Behind the idea of Diaspora remittances, Uwitonze reasoned, there is the sense of patriotism, and the belief that one is doing good and is contributing to development of their country.
“The sense of patriotism comes from the strong ties between the country and its Diaspora. For instance, since the introduction of the ‘Rwanda Day’ and Umushyikirano annual meetings that involve the Rwandan government, including the President and the Diaspora strengthened the spirit of patriotism within the Rwandan Diaspora.”
Good knowledge of the target Diaspora population and awareness about the bond exists is also crucial.
Before launching the bonds, Uwitonze said, countries should know about the potentiality in their Diaspora: the profile of potential investors, the sectors that interest them, the average amount they are ready to invest, among others.
Financial stability and security guarantees will also be important in the regional effort to leverage the potential of Diaspora bonds.
“The securitisation of remittances can reinforce the trust of the Diaspora while providing African banks with a tool to raise additional resources,” she said.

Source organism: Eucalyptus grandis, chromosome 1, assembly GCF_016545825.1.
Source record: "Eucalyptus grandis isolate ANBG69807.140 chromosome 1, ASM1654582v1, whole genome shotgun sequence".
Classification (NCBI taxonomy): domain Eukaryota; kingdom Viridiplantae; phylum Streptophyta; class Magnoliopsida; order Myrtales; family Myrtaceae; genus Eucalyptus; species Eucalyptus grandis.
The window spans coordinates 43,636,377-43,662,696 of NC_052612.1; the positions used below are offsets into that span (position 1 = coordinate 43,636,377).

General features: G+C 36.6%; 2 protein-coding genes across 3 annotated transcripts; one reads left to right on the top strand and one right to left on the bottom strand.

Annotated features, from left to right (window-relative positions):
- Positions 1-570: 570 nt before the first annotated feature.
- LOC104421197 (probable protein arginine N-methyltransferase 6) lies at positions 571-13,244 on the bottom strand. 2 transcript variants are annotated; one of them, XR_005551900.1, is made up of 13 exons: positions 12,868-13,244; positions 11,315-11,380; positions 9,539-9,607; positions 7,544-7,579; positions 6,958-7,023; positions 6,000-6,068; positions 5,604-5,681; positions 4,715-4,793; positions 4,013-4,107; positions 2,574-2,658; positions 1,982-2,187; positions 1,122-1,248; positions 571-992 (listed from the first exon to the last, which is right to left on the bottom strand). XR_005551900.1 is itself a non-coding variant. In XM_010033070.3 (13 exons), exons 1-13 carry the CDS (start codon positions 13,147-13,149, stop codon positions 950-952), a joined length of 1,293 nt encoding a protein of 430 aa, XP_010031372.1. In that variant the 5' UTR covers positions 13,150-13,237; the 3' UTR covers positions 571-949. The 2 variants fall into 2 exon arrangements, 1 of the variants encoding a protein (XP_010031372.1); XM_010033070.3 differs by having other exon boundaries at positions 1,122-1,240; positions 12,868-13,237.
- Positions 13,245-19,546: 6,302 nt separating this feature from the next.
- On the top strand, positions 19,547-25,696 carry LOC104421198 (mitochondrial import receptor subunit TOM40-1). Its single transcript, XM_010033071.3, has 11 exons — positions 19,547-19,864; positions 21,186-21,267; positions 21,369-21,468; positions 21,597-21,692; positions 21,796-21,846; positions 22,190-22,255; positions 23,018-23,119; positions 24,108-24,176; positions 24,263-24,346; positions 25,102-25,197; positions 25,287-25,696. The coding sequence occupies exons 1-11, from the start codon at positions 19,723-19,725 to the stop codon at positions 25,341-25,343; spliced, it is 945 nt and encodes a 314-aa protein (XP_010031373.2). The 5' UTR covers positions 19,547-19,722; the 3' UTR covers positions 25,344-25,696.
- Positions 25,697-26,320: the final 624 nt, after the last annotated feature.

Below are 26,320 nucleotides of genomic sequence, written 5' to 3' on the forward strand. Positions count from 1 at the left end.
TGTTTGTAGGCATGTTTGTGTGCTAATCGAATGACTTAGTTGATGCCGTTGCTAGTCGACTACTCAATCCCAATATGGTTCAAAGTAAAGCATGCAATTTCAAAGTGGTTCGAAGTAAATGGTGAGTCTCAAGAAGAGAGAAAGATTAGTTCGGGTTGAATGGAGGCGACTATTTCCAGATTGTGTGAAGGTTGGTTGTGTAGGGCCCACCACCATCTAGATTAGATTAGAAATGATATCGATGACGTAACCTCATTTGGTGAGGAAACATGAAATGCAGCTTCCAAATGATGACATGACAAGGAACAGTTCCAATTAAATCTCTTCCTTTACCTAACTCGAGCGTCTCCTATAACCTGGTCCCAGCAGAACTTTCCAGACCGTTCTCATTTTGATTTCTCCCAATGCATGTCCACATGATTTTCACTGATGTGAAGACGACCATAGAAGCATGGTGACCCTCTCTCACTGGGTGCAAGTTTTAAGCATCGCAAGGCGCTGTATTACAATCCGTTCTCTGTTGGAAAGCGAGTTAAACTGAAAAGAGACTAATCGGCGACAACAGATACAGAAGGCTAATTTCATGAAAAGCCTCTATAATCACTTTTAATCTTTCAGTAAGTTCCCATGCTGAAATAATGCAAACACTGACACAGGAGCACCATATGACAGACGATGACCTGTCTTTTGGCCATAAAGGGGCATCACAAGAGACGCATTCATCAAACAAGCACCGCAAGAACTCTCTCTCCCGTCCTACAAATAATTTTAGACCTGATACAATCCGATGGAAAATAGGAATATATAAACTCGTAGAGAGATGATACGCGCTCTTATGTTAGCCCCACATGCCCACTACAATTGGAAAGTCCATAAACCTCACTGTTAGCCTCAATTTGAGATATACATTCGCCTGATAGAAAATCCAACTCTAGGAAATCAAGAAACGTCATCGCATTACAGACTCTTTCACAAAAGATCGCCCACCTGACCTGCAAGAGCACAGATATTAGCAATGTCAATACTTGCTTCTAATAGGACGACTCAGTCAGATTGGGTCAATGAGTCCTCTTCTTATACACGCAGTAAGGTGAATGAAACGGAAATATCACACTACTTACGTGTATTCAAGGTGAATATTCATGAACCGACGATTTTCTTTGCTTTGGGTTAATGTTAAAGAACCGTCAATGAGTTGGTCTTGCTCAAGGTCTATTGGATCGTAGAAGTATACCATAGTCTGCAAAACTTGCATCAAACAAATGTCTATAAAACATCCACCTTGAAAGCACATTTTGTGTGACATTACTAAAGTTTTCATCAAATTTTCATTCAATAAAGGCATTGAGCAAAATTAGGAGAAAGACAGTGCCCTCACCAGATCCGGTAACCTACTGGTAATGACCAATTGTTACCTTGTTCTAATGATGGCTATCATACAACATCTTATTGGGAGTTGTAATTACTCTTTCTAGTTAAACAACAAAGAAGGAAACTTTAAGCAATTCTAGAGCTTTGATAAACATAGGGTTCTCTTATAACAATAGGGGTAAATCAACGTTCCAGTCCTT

Eng. Daniel Murenzi, president of the Rwanda Diaspora Global Network (RDGN), said Rwanda’s Diaspora is playing a significant role in the country’s socio-economic development and this has mainly hinged on efforts to construct cohesion.
Murenzi said the Government advocates for the interest and rights of Rwandans abroad in their host countries and in Rwanda and mobilises them for sustained image building of their nation.
“Recent years have witnessed a renewed interest in the complex relationship between communities living abroad and development, mainly due to continued mobilisation. We are experiencing a continuous growth in remittances,” Murenzi said.
In 2011, he indicated, $166.16 million was received from the Diaspora through banking institutions – without counting amounts coming in through informal channels – while in 2016, $167.33 came into the country.